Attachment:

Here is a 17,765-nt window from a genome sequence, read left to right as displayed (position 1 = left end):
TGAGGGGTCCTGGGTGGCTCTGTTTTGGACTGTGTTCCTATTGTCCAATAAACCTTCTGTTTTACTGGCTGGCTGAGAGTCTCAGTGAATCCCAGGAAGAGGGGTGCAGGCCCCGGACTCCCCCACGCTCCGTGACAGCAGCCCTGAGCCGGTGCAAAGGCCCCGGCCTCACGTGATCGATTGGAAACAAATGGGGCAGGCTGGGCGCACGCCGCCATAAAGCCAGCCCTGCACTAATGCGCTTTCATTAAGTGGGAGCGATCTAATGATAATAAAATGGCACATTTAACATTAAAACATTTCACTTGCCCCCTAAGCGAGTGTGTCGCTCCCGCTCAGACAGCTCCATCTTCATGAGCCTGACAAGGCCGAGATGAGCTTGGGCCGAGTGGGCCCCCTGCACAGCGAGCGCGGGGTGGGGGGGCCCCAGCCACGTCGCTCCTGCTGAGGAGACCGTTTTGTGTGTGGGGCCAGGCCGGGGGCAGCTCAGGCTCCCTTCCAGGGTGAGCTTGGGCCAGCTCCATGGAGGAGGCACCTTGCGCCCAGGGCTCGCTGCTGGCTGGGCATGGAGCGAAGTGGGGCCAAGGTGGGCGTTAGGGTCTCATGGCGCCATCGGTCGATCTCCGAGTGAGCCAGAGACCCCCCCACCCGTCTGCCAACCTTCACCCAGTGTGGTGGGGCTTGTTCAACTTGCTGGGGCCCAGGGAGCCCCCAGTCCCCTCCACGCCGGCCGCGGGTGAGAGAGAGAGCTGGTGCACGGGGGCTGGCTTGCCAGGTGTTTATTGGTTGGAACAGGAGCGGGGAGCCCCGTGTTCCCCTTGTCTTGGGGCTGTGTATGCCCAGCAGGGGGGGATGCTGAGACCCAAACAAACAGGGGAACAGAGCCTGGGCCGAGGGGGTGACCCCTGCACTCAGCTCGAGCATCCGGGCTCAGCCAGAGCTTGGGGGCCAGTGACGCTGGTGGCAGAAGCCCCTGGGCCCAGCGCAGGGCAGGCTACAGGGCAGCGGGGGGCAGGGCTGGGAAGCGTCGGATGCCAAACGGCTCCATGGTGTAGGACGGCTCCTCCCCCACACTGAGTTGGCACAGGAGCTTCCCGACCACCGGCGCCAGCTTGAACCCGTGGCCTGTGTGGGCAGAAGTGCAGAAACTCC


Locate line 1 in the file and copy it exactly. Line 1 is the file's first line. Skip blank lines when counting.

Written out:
Here is a 17,765-nt window from a genome sequence, read left to right as displayed (position 1 = left end):